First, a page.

Amazon has closed 340 online stores of one of its largest Chinese retailers in the first half of this year, as the US-based ecommerce giant ramps up its crackdown against paid reviews and other violations.

The action was taken against stores run by Shenzhen Youkeshu Technology for allegedly violating Amazon’s rules, its Shenzhen-listed parent company, Tiza Information Industry revealed in a statement this week without giving any details.

The affected stores – the operations of which Amazon had either banned or frozen – made up 30% of Youkeshu’s total retail presence on the platform, according to Tiza. It said more than 130m yuan ($20.08m) of Youkeshu’s funds have been frozen and estimated the retailer’s first-half sales this year to be reduced by 40 to 60%.

Youkeshu’s case marks the latest blow to the “made in China, sold on Amazon” community, comprising mainland retailers that have flocked to the US platform in a bid to reach international customers.

Many of the brands affected offered products that were extremely popular on the platform, regularly appearing in bestseller lists and bearing the Amazon’s Choice badge.

The move follows the Competition and Markets Authority (CMA) launching a formal investigation into Amazon and Google over concerns that neither is doing enough to tackle fake reviews and to determine whether the two sites have broken consumer law.

“Our worry is that millions of online shoppers could be misled by reading fake reviews and then spending their money based on those recommendations,” said Andrea Coscelli, chief executive at the CMA.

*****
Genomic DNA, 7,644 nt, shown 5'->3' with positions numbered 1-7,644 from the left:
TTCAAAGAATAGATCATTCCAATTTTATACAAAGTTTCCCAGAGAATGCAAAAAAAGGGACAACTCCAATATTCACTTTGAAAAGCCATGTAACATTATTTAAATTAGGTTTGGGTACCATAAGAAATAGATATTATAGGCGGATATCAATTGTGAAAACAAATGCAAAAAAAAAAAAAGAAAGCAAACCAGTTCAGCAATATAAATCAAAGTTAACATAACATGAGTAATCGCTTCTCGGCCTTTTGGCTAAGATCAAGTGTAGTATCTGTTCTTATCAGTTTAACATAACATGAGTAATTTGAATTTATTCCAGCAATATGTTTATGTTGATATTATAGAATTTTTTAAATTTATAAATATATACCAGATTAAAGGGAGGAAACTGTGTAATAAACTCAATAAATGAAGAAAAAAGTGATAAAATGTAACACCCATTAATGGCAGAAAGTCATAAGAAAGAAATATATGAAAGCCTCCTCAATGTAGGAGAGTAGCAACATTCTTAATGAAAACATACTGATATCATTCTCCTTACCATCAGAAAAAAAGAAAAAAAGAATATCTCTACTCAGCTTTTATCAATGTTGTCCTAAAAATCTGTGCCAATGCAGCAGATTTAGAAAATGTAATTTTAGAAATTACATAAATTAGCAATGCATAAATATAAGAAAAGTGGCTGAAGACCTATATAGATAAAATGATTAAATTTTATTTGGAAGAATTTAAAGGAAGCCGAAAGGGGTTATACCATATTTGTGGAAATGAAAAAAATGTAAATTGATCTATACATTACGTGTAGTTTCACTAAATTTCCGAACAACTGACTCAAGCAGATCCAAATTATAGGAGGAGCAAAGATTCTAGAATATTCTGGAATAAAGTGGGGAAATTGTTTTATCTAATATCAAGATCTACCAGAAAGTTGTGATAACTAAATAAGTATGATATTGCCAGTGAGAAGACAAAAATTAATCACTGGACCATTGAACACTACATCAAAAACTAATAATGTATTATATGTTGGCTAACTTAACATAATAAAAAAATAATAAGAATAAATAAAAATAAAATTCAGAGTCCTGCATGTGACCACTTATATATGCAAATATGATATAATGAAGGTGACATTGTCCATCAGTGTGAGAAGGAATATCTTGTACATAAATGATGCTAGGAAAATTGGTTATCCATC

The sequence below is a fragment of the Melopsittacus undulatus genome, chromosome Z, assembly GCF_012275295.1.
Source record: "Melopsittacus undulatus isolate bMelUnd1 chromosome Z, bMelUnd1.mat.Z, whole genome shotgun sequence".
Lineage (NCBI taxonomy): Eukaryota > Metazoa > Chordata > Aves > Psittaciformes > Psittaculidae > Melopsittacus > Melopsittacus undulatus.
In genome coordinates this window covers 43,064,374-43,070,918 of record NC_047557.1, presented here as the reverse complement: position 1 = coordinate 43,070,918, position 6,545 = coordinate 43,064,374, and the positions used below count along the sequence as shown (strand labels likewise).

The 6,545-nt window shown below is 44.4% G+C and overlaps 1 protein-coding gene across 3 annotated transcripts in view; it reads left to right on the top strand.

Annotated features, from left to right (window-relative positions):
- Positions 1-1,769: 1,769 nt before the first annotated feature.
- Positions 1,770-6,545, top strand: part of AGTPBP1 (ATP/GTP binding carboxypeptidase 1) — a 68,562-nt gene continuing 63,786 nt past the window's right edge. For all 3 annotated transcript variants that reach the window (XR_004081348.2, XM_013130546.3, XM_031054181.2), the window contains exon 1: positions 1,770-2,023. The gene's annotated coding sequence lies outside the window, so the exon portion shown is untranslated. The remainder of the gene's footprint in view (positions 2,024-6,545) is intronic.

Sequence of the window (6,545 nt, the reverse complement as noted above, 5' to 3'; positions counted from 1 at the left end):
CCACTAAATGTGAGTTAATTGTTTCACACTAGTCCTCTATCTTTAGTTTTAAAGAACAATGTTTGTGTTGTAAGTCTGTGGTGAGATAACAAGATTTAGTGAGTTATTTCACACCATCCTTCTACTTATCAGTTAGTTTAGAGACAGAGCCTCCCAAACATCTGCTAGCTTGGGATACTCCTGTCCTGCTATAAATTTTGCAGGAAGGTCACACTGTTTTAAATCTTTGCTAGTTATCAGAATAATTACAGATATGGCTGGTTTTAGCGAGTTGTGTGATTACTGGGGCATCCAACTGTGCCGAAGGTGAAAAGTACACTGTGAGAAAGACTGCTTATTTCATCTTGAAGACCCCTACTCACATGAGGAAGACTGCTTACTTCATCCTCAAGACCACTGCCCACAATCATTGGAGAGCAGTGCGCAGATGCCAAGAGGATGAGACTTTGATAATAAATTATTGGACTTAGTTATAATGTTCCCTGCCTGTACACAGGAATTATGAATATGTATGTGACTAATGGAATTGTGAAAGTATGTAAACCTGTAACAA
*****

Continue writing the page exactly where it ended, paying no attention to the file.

While Amazon has automation in place to detect fake reviews, the suspended Chinese sellers allegedly tricked the platform. They did so by adding product inserts with gift cards in exchange for reviews. Some were also part of discount groups on social networks.

The battle over fake reviews from Chinese vendors is not a new one. In June, Amazon banned three consumer brands under another Shenzhen-based electrics company – Sunvalley Group – for offering gift cards to customers willing to write positive reviews about their purchases. Several weeks prior to that, Amazon blocked listings from electronics vendors Aukey and Mpow for “suspicious behaviour,” according to the South China Morning Post.

Offering gift vouchers or cashback in exchange for positive reviews is a common practice on Chinese ecommerce websites such as Taobao or JD.com.

In 2020, Amazon stopped more than 200 million suspected fake reviews before they were seen by a customer, and 99% of the fake reviews were spotted by the platform’s own detection, according to the company.

In hopes of reaching consumers beyond their home market, Chinese merchants have increasingly turned to larger international ecommerce platforms, including eBay and Amazon.

China-based vendors represented 75% of all new merchants on Amazon in January, according to a report by consultancy Marketplace Pulse. The share of these mainland sellers on Amazon’s US site has surged to 63% this year, up from 28% in 2019.

Beijing has been promoting the development of cross-border ecommerce as a new model to advance foreign trade, with supporting policies including a faster clearance system.